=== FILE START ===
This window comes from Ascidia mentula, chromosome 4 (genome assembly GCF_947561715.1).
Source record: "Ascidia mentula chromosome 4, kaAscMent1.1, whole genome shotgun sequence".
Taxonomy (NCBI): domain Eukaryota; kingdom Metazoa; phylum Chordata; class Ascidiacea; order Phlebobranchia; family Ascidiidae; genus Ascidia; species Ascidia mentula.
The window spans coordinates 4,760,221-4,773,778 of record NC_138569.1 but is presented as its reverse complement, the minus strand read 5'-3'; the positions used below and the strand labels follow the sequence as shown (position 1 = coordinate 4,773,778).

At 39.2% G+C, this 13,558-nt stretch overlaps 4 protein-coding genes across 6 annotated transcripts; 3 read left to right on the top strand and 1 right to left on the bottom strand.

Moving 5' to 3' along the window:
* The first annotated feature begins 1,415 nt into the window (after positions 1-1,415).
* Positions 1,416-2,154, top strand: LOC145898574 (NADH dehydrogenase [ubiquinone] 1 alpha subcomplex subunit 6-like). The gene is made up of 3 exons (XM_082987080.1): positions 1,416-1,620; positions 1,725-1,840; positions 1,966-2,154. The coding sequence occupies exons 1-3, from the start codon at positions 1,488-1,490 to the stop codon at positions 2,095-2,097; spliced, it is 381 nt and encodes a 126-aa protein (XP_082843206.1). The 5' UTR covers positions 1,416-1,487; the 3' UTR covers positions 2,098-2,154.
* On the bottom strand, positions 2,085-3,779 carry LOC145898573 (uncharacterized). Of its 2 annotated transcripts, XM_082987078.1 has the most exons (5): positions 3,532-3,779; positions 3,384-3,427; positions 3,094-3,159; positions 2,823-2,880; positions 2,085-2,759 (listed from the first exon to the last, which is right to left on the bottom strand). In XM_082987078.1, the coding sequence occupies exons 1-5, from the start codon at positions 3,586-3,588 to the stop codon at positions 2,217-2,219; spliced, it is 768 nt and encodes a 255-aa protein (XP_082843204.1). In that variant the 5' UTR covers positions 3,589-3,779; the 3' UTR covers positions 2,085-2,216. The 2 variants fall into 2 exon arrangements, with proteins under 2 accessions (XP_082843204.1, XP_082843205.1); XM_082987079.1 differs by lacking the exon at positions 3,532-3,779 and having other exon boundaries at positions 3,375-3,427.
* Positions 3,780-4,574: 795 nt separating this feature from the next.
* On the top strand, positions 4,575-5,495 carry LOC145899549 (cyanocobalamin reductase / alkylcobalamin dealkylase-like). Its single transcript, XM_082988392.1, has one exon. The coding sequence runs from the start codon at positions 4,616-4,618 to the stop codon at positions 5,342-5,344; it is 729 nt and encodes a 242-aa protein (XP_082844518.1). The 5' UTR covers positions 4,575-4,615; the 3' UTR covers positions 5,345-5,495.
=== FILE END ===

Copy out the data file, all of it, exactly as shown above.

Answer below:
This window comes from Ascidia mentula, chromosome 4 (genome assembly GCF_947561715.1).
Source record: "Ascidia mentula chromosome 4, kaAscMent1.1, whole genome shotgun sequence".
Taxonomy (NCBI): domain Eukaryota; kingdom Metazoa; phylum Chordata; class Ascidiacea; order Phlebobranchia; family Ascidiidae; genus Ascidia; species Ascidia mentula.
The window spans coordinates 4,760,221-4,773,778 of record NC_138569.1 but is presented as its reverse complement, the minus strand read 5'-3'; the positions used below and the strand labels follow the sequence as shown (position 1 = coordinate 4,773,778).

At 39.2% G+C, this 13,558-nt stretch overlaps 4 protein-coding genes across 6 annotated transcripts; 3 read left to right on the top strand and 1 right to left on the bottom strand.

Moving 5' to 3' along the window:
* The first annotated feature begins 1,415 nt into the window (after positions 1-1,415).
* Positions 1,416-2,154, top strand: LOC145898574 (NADH dehydrogenase [ubiquinone] 1 alpha subcomplex subunit 6-like). The gene is made up of 3 exons (XM_082987080.1): positions 1,416-1,620; positions 1,725-1,840; positions 1,966-2,154. The coding sequence occupies exons 1-3, from the start codon at positions 1,488-1,490 to the stop codon at positions 2,095-2,097; spliced, it is 381 nt and encodes a 126-aa protein (XP_082843206.1). The 5' UTR covers positions 1,416-1,487; the 3' UTR covers positions 2,098-2,154.
* On the bottom strand, positions 2,085-3,779 carry LOC145898573 (uncharacterized). Of its 2 annotated transcripts, XM_082987078.1 has the most exons (5): positions 3,532-3,779; positions 3,384-3,427; positions 3,094-3,159; positions 2,823-2,880; positions 2,085-2,759 (listed from the first exon to the last, which is right to left on the bottom strand). In XM_082987078.1, the coding sequence occupies exons 1-5, from the start codon at positions 3,586-3,588 to the stop codon at positions 2,217-2,219; spliced, it is 768 nt and encodes a 255-aa protein (XP_082843204.1). In that variant the 5' UTR covers positions 3,589-3,779; the 3' UTR covers positions 2,085-2,216. The 2 variants fall into 2 exon arrangements, with proteins under 2 accessions (XP_082843204.1, XP_082843205.1); XM_082987079.1 differs by lacking the exon at positions 3,532-3,779 and having other exon boundaries at positions 3,375-3,427.
* Positions 3,780-4,574: 795 nt separating this feature from the next.
* On the top strand, positions 4,575-5,495 carry LOC145899549 (cyanocobalamin reductase / alkylcobalamin dealkylase-like). Its single transcript, XM_082988392.1, has one exon. The coding sequence runs from the start codon at positions 4,616-4,618 to the stop codon at positions 5,342-5,344; it is 729 nt and encodes a 242-aa protein (XP_082844518.1). The 5' UTR covers positions 4,575-4,615; the 3' UTR covers positions 5,345-5,495.